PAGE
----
compare form

Start Compare and Save on your energy deals

   
Enter your Email:
   
Enter your Postcode:
   

Biomass


Biomass can be used as a source of energy for facility heating, electric power generation, and combined heat and power. As an energy source, biomass can either be used directly via combustion to produce heat, or indirectly after converting it to various forms of biofuels.
Bio-Energy or Biomass power refers to electricity and heat generated using organics means such as animal, forest, or agricultural waste that would otherwise be dumped in landfills, openly burned, or left as folder for forest fire:
Fast growing trees that provide the bulk of fuel can be used alongside coal in co-firing power plants.
Wood waste: The waste from forest maintenance, other timber industries and other crop residues is commonly transformed into compact fuel pellets.
Community solid waste that previously was destined to landfill is being used to generate both heat and power on a community scale.
Bio-energy is nearly carbon neutral, the essential principle is that it takes carbon out of the atmosphere during growth and returns it when burnt.

Biomass for Electricity Generation:
Biomass can be converted into electric power through several methods:
The most common is direct combustion of biomass material.
Gasification produces a synthesis gas with usable energy content by heating the biomass with less oxygen than needed for complete combustion.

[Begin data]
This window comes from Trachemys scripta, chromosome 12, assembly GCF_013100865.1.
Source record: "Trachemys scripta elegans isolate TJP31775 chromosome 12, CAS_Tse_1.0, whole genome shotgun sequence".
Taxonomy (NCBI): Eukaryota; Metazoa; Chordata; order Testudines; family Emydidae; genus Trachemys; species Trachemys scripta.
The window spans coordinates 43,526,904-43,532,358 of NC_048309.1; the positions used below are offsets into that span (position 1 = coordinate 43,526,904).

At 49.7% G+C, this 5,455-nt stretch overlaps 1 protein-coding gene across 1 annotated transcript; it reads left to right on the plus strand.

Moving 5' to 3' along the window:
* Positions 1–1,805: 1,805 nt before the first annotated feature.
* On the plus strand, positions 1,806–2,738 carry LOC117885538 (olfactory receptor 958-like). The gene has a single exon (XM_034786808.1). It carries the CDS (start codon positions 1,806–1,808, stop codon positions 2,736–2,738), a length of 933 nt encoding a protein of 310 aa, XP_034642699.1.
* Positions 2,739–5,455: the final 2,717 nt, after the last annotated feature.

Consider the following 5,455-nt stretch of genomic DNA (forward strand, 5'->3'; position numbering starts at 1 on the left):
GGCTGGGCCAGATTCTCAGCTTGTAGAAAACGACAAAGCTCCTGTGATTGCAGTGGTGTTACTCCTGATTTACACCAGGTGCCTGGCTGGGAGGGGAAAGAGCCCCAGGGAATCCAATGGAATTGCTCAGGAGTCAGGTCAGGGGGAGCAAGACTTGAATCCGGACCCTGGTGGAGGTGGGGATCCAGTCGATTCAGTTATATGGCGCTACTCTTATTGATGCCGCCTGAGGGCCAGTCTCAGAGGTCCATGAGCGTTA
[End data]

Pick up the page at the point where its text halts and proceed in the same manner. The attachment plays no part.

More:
Pyrolysis yields bio-oil by rapidly heating the biomass in the absence of oxygen.
Anaerobic digestion produces a renewable natural gas when organic matter is decomposed by bacteria in the absence of oxygen.

Biomass for Heating Generation:
Biomass is beginning to compete in the domestic market alongside gas and oil as a fuel.
Small scale domestic biomass heating:
Wood chip fuel boilers, wood pellet boilers are more like conventional boilers including self-igniting and self-regulating. They are also more efficient, typically burning at up to 94% efficiency.
Wood chips tend to have variable quality, fuel reception design is key and can be expensive, fuel does not flow and is difficult to handle.
Wood pellet they are usually made from compressed sawdust and wood shavings but can be made from most biomass material (straw, forestry residues and specially grown energy crops). Pellets are usually produced at an industrial scale. Pellets quality varies according to source. Pellets are more expensive than wood chip / logs. Fuel storage is generally simpler and cheaper than for other wood fuels, pellets ‘flow’ in simple delivery to combustion.